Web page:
With over 75M of them in the US alone and representing a combined $200B of annual purchasing power, Millennials are a demographic your brand can’t afford to ignore. They’re the generation that spends more money online than any other age group, so if you aren’t actively marketing to them today, it’s likely you will be tomorrow.
Where many brands get sidetracked in trying to woo Millennial consumers is confusing their habits for values. They take a cliched concept like “Millennials love technology” and treat it as the impetus for jumping on every tech trend bandwagon that passes by (QR codes, mobile apps, social media “dark” posts) without understanding whyMillennials are tied to their smartphones and social media. Dig a little deeper and you’ll discover that Millennials aren’t into technology for its own sake. Technology facilitates the life they want to lead and the relationships they want to have — it’s both a tool of communication and a means of signaling status and belonging. Specific platforms are valuable because they allow Millennial users to make connections, cultivate their own personal brand and feel as if they’re plugged into the aspects of the broader culture that matter most to them. Facebook, Snapchat, WhatsApp, Instagram and the like are a means to an end and that end is greater engagement with each other, with brands and the world at large. It’s about people, not technology for Millennials.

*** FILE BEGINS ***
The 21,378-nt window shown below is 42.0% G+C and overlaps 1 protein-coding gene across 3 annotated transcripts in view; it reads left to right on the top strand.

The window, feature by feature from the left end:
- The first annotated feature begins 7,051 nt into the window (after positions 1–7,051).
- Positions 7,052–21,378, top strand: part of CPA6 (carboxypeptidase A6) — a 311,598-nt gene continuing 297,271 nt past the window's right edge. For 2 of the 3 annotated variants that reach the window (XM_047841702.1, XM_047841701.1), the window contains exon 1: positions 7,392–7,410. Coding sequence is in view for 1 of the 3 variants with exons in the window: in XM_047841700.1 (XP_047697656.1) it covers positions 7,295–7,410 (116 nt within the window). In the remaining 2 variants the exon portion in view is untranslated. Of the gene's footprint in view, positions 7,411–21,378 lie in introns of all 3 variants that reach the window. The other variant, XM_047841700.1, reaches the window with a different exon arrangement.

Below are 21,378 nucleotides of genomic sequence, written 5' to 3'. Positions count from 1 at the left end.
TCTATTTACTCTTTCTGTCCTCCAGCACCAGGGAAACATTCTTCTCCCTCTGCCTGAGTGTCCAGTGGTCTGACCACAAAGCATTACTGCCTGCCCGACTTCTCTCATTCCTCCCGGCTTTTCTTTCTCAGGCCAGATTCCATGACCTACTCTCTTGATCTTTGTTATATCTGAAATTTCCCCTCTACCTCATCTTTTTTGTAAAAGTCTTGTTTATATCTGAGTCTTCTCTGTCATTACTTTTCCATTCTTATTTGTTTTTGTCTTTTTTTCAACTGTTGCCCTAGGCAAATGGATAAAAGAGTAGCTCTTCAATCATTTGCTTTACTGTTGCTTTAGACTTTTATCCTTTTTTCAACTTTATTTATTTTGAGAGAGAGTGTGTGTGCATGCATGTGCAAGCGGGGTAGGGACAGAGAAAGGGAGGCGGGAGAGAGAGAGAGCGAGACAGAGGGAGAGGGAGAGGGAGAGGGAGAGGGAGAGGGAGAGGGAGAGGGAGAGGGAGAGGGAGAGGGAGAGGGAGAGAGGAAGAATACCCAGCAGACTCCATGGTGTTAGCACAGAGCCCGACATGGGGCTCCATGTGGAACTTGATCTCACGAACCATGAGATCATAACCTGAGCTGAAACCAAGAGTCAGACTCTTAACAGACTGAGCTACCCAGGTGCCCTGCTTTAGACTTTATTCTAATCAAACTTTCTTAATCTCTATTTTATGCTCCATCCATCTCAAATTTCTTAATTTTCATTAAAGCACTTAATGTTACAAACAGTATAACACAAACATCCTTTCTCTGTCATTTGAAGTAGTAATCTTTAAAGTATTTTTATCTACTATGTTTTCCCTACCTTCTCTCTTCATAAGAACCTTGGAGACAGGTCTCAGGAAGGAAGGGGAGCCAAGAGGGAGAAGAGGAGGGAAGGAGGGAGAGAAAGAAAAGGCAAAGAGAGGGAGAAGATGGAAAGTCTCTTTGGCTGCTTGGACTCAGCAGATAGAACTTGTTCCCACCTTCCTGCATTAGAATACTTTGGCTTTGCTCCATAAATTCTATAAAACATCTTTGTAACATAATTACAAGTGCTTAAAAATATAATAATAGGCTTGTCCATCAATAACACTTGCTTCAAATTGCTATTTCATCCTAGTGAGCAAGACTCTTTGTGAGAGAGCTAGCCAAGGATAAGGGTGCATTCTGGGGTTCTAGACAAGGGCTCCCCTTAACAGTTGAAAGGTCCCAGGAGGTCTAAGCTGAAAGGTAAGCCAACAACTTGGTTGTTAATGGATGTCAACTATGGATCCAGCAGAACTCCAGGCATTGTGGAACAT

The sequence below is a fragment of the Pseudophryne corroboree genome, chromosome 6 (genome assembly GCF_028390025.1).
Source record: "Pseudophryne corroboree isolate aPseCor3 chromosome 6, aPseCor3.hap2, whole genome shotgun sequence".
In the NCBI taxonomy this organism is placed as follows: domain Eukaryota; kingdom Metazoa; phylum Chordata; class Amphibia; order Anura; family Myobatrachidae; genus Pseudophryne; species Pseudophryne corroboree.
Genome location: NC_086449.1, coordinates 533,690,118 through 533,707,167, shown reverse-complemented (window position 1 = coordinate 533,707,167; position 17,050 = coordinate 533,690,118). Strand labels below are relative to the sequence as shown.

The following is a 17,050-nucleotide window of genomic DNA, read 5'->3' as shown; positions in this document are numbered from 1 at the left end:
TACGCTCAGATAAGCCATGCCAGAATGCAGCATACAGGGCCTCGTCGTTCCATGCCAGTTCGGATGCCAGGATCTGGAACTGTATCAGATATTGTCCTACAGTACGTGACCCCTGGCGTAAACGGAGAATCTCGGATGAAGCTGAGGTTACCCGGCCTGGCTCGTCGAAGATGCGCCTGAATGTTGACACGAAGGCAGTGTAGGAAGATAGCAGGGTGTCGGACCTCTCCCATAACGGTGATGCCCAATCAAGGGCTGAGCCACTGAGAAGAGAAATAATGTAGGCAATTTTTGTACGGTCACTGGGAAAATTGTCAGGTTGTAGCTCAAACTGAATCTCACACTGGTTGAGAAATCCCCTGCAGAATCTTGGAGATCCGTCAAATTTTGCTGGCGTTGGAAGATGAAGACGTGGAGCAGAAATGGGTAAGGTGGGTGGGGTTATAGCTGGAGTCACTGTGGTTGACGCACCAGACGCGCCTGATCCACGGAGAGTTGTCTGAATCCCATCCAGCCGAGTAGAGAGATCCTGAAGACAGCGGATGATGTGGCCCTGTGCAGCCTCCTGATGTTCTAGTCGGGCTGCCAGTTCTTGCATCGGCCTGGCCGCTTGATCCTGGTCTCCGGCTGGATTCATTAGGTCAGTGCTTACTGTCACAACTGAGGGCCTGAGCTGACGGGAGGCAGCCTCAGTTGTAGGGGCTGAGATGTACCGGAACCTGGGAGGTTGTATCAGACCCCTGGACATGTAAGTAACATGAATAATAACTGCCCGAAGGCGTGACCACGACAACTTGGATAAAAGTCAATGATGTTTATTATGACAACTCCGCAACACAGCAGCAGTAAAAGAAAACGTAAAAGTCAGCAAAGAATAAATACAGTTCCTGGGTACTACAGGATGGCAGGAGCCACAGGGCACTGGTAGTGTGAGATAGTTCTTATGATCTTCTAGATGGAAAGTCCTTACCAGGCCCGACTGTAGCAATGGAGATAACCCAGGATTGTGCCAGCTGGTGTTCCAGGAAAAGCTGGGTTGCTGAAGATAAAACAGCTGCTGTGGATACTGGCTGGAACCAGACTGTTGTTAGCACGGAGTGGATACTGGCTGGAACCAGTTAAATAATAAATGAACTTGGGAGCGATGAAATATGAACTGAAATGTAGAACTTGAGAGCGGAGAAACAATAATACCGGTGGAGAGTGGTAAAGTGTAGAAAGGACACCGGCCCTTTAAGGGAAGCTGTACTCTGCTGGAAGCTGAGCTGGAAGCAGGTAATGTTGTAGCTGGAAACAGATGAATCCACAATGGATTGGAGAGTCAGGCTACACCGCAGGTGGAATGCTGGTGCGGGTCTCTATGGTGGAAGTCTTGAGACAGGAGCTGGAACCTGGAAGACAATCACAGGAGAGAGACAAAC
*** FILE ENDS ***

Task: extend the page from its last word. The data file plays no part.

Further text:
What does this mean for retailers looking to foster stronger relationships with Millennial shoppers? As Douglas Brundage writes for Ad Age, “The way for brands to build loyalty in the 21st century is to behave more like people.” There is no better way for brands to behave like people than to embrace conversational commerce, which is built on the idea of genuine, helpful engagement between brands and their customers, driven by how, when and where those customers want to communicate.
If you’re a retailer committed to better connecting with the Millennial market, here’s where you need to start.
Look to the leaders
Millennials value authenticity from brands above almost every other trait and there’s little as inauthentic as pretending to be cool. Millennials see a brand’s awkward hashtags, its clunky mobile app and try-hard Snapchat filter and they aren’t impressed. Instead, look at the brands Millennials love and the tools they’re using for engagement and how they’re positioning themselves and their products. In particular, Amazon is a true standout when it comes to setting the standard for customer engagement (lightning fast shipping, on-demand content and customized product recommendations, for example) and is the bar by which Millennials judge other retailers. You can’t go from zero to cutting edge in a day, but you can start looking at what you can learn from industry leaders.
Understand the popular channels